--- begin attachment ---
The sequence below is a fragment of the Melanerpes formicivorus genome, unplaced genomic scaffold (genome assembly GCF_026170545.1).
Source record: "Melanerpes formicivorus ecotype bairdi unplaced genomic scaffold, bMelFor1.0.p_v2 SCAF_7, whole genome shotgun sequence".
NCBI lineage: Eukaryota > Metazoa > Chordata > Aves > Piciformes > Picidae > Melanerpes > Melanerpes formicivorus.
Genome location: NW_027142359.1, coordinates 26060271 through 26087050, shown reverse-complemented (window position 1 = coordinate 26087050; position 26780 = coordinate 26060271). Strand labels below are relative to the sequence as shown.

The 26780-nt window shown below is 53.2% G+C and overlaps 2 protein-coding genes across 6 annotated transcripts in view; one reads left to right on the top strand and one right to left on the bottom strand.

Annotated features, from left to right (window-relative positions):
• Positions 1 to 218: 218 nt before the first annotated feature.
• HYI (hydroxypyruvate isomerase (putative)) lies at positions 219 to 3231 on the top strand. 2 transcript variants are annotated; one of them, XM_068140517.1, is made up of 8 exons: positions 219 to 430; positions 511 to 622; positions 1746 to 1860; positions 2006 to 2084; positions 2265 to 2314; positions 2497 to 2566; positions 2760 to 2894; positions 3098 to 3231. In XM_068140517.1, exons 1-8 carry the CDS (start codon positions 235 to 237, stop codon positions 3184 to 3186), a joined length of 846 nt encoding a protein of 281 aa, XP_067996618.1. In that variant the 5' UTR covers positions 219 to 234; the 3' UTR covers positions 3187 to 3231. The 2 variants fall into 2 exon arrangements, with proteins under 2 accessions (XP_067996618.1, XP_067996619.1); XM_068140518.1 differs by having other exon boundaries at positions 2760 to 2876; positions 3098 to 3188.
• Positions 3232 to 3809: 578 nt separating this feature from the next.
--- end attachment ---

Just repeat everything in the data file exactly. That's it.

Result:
The sequence below is a fragment of the Melanerpes formicivorus genome, unplaced genomic scaffold (genome assembly GCF_026170545.1).
Source record: "Melanerpes formicivorus ecotype bairdi unplaced genomic scaffold, bMelFor1.0.p_v2 SCAF_7, whole genome shotgun sequence".
NCBI lineage: Eukaryota > Metazoa > Chordata > Aves > Piciformes > Picidae > Melanerpes > Melanerpes formicivorus.
Genome location: NW_027142359.1, coordinates 26060271 through 26087050, shown reverse-complemented (window position 1 = coordinate 26087050; position 26780 = coordinate 26060271). Strand labels below are relative to the sequence as shown.

The 26780-nt window shown below is 53.2% G+C and overlaps 2 protein-coding genes across 6 annotated transcripts in view; one reads left to right on the top strand and one right to left on the bottom strand.

Annotated features, from left to right (window-relative positions):
• Positions 1 to 218: 218 nt before the first annotated feature.
• HYI (hydroxypyruvate isomerase (putative)) lies at positions 219 to 3231 on the top strand. 2 transcript variants are annotated; one of them, XM_068140517.1, is made up of 8 exons: positions 219 to 430; positions 511 to 622; positions 1746 to 1860; positions 2006 to 2084; positions 2265 to 2314; positions 2497 to 2566; positions 2760 to 2894; positions 3098 to 3231. In XM_068140517.1, exons 1-8 carry the CDS (start codon positions 235 to 237, stop codon positions 3184 to 3186), a joined length of 846 nt encoding a protein of 281 aa, XP_067996618.1. In that variant the 5' UTR covers positions 219 to 234; the 3' UTR covers positions 3187 to 3231. The 2 variants fall into 2 exon arrangements, with proteins under 2 accessions (XP_067996618.1, XP_067996619.1); XM_068140518.1 differs by having other exon boundaries at positions 2760 to 2876; positions 3098 to 3188.
• Positions 3232 to 3809: 578 nt separating this feature from the next.